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LWD geoVISION (Logging-While-Drilling geoVISION)

LWD geoVISION (Logging-While-Drilling geoVISION)

The Logging-While-Drilling-geoVISION (LWD-geoVISION) tool makes later log resistivity measurements. As a formation evaluation tool, its application is limited to conductive muds. It may be run in several configurations and provides up to five resistivity measurements. The geoVISION contains a scintillation gamma-ray detector which supplies a total gamma-ray measurement. An azimuthal positioning system allows both gamma-ray and various resistivity measurements to be acquired around the borehole. Additional measurements are chassis temperature and radial and longitudinal shocks.

The geoVISION has a nominal 6.75-in (17 cm) diameter; it is meant to be run in 8.5-in (21.6 cm) holes. Designed to be a flexible component of the bottom hole assembly, the GVR6 may be connected directly behind the bit or further back in the bottom hole assembly.

resist 1.5-in (3.8 cm) tall cylindrical electrode, located 3 feet from the bottom of the tool, provides a focused lateral resistivity measurement (RING) with a 2-in (5 cm) vertical resolution, independent of the location of the RAB tool in the bottom hole assembly. Besides, the RAB sub has three longitudinally spaced button electrodes that provide staggering depths of investigation. As the tool rotates, azimuthal measurements are acquired from the button electrodes. When connected directly to the bit, the geoVISION uses the lower portion (8-in; 20.3 cm) of the tool and the bit as a measuring electrode. In this configuration, it provides a bit resistivity measurement (RBIT) with a vertical resolution just a few inches longer than the length of the bit.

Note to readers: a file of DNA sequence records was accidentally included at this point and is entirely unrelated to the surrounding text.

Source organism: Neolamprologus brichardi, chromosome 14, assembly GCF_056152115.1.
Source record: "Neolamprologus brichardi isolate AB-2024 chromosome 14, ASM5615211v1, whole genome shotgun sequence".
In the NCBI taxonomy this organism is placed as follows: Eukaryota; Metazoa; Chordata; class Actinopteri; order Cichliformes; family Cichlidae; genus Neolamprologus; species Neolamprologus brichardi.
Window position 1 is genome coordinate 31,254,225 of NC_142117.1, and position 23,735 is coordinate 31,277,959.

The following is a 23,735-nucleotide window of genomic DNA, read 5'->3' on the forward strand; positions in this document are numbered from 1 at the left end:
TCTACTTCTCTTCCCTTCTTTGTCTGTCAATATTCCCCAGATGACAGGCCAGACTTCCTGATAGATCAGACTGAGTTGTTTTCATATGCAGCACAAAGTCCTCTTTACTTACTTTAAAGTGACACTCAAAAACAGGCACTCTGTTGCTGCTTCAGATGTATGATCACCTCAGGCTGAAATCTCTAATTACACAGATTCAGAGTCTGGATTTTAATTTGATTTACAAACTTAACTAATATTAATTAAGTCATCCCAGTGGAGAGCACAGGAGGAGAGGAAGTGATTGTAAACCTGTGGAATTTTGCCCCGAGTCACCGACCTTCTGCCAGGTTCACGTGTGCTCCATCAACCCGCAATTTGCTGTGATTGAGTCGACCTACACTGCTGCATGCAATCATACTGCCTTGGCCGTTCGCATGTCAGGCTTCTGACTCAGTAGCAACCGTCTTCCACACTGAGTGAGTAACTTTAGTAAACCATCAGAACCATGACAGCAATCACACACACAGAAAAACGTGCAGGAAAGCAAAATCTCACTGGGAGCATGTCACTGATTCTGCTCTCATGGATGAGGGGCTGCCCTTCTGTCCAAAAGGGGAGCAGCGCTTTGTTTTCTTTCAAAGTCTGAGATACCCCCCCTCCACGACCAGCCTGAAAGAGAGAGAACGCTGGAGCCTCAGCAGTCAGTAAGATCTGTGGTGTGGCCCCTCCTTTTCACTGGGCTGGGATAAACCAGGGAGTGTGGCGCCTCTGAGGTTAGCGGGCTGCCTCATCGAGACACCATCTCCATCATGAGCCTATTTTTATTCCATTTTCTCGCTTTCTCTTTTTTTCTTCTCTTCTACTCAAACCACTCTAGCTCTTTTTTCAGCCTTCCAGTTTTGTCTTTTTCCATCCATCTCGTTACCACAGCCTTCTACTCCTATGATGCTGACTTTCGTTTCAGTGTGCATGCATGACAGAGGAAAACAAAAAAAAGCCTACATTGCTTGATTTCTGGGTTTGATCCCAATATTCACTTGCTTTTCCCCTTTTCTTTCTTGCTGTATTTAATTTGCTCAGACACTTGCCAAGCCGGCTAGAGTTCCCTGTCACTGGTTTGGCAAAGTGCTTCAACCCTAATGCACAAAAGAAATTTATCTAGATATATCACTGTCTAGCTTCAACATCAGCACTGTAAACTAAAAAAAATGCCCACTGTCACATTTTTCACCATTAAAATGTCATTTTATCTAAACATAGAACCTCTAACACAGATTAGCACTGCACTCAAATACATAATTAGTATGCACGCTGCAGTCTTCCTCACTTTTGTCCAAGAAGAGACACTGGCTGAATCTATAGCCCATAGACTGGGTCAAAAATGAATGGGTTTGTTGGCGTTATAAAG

The geoVISION measurements have a high vertical and azimuthal resolution. To make the most of the vertical resolution, the optimal sampling density is greater than one sample every inch. At the maximum sampling interval of 10 sec, the optimal sampling density can be achieved for rates of penetration up to 29.5 ft/hr (9 m/hr). Achieving this vertical sampling is most important when imaging.

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